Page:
CityVP Manjit in Tottenham Leaning Journey of a beBee Brand Ambassador • making beBee the Hub of my Learning Journey Oct 3, 2016 · 4 min read · +600

Manchester City Receive Reality Check

Manchester City Receive Reality Check

There is a cockney group called Chas n' Dave who wrote a song called "Mustn't Grumble".  The song means "MUST NOT COMPLAIN" or exhibit a grumbling disposition :Manchester City Receive Reality CheckThe typical Spurs supporter over the last few decades have got to used to lowered expectations, so much so that a verb was coined called "Spursy" - which means that just when Spurs look like they are about to do something special, things fall to pieces and the team become "Spursy".   There was nothing "Spursy" in the last few weeks.

No "Spursy" mindset in the League Cup tie that saw Spurs wallop Gillingham 5-0 (which is what is supposed to happen when a Premier League top club plays a team from the lower leagues) and after the "Spursy" performance in the 2-0 loss at Wembley Stadium against Monaco, last Wednesday, the team travelled to Moscow and came away with a creditable 1-0 win against CSKA Moscow - which has put Spurs back on track in the Champions League, with a helping hand from Monaco with their last minute goal to deny Bayer Leverkusen a big three points.

The only thing that stopped today's 2-0 win over league leaders Manchester City, was the Arsenal last second goal that came off an arm and gave them 3pts against a brave Burnley.  Manchester City had come in today's game with six wins out of six - a 100% start to their season.  This was always going to be a barometer then where Spurs stood in the chances of being a title contender - albeit with Spurs supporters waiting for those Spursy moment.

There was no Spursy moment but there was one moment of dismay for Spurs fans, which is when the opportunity came with a penalty award, and a chance to rub salt into the wounds being inflicted on Manchester City, Erik Lamela inexplicably grabbed the ball of Heung-min Son who was today the designated striker, and then promptly missed.  That third goal would have levelled the goal difference between Spurs and Manchester City.   Had misfiring new boy Vincent Janssen entered the field of play, that penalty would have done his own spirits a world of good, so that was the only blot on what was otherwise a great win.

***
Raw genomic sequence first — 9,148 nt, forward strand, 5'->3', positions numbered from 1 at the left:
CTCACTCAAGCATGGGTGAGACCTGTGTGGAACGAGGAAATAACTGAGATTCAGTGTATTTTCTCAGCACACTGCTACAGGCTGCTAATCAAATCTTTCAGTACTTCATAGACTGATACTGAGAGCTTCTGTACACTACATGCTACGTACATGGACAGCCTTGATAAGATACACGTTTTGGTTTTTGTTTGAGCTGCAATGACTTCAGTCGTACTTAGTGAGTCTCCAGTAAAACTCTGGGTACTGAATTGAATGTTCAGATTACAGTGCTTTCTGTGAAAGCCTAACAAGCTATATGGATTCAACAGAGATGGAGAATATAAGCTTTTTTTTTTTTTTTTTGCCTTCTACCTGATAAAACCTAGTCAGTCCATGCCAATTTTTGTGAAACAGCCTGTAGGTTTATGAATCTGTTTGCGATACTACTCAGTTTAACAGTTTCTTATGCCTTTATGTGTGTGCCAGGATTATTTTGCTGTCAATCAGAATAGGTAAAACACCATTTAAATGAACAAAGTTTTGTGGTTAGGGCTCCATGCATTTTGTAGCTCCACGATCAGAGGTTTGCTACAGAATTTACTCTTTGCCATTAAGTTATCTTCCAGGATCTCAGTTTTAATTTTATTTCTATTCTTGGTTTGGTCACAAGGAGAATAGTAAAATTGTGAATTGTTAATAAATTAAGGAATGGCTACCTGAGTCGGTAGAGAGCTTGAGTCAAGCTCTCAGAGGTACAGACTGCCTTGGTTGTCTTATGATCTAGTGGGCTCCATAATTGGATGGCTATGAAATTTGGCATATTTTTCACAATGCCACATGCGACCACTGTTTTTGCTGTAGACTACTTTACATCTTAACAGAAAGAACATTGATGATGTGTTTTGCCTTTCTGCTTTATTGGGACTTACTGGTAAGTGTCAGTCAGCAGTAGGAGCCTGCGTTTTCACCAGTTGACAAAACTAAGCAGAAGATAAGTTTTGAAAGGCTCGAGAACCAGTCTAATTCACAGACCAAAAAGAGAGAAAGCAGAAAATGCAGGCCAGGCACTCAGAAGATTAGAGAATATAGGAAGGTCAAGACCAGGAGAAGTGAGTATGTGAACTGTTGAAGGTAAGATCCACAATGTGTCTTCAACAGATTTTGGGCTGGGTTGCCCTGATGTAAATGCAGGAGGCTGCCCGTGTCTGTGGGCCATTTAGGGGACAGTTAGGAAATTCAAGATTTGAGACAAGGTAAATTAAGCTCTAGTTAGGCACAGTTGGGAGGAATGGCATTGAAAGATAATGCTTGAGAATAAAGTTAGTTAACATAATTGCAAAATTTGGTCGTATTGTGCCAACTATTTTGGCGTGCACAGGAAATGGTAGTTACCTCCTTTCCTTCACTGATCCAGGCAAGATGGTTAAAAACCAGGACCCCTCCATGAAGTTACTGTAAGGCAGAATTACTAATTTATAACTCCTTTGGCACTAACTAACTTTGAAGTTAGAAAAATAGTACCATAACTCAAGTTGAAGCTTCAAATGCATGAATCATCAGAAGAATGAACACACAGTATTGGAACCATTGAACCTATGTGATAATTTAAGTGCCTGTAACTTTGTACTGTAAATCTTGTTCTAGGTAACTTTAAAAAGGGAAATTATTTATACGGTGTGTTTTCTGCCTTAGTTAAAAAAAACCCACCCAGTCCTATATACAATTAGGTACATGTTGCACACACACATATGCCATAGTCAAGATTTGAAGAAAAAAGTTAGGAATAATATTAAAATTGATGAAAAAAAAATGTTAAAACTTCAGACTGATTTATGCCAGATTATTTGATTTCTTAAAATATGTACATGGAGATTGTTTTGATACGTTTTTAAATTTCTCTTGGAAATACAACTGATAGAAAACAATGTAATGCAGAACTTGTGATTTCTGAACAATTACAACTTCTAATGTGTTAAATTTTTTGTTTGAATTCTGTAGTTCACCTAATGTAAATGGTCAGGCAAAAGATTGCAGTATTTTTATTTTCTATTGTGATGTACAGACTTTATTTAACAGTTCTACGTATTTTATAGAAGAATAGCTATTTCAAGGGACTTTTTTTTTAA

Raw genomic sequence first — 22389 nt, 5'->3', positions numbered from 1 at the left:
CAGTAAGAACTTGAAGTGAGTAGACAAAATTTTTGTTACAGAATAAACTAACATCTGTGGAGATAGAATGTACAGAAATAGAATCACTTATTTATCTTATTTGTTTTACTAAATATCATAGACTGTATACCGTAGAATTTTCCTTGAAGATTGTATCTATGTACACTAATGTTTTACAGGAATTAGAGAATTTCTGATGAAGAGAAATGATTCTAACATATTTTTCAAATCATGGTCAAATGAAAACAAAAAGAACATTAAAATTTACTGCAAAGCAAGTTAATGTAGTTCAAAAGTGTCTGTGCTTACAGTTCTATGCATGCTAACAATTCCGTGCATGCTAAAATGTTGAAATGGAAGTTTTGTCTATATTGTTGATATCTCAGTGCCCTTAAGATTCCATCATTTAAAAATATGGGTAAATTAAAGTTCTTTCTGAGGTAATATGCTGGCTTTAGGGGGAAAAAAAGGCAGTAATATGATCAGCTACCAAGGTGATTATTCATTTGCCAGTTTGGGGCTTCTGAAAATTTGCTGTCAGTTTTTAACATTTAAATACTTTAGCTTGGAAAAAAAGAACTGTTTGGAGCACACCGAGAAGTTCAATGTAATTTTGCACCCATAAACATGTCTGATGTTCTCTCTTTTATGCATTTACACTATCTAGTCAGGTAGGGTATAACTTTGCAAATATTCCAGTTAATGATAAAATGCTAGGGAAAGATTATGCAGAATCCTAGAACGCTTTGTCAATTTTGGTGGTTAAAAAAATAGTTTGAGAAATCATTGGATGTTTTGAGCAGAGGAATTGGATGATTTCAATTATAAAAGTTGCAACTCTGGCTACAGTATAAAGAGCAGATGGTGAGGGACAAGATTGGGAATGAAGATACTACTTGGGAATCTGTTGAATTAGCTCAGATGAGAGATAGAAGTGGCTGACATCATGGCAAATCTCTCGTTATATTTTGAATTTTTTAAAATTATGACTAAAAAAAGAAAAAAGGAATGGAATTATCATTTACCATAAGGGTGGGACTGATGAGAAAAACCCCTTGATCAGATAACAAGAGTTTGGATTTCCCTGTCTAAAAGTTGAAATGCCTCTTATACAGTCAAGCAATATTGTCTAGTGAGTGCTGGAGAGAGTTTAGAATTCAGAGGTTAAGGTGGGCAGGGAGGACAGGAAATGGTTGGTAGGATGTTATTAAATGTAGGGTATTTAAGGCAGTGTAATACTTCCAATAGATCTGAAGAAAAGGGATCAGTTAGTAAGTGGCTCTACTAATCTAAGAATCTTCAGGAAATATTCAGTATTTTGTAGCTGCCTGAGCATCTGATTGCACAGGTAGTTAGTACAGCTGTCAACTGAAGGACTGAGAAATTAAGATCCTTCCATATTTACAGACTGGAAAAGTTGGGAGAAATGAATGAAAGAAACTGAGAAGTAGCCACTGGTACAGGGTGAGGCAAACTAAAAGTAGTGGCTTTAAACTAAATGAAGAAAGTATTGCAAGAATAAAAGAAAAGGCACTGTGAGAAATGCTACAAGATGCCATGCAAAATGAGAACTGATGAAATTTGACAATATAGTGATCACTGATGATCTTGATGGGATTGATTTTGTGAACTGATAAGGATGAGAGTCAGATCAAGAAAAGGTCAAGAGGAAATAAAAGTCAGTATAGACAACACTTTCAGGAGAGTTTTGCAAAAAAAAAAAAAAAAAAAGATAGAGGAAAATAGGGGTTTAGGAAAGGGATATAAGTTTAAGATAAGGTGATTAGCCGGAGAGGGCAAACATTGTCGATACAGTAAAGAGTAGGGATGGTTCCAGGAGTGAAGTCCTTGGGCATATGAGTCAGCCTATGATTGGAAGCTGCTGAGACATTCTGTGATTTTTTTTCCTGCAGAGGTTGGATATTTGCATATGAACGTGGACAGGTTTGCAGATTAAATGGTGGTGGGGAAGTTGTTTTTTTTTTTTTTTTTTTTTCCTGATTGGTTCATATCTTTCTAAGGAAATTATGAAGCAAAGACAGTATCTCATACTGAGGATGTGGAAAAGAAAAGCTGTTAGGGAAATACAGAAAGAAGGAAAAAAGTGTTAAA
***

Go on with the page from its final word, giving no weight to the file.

When the team news came through that Manchester City's midfield maestro Kevin De Bruyne would still not be match fit, that massively raised the prospect of victory.  De Bruyne adds much to the City game and the statistics prove that, so much so it makes me wonder how much his valuation is against the most expensive football player in the world Paul Pogba.   Pogba misses cost Manchester United 2pts against Stoke, while De Bruyne's absence cost at least 2pts for City, if not 3pts because City looked disjointed and weak without him.

City's under performance does not take away from the weight of the result, the thanks that teams like Arsenal and Liverpool owe Spurs for making Manchester City look ordinary today.  Last year the pundits has already rubber stamped Manchester City as league champions after their perfect start in the first five matches.  The pundits were at it again after the perfect start for City in the first six league matches this year.  Yet now Tottenham are the only undefeated team in the division.  The main concern for Spurs is the form of their rivals and North London neighbours Arsenal.  To win the league, teams must find ways of winning when things are not going well - and that is what Arsenal demonstrated today.

To say that City played badly can only be underlined by the freak own-goal by Kolarov that gifted Spurs the lead.  The Spurs second goal was a very worked move, slick in the way Arsenal are beginning to move the ball around on the ground and decisive and incisive has Son threaded the ball to Dele Alli, and he calmly pushed the ball to one side of the stranded City goal-keeper.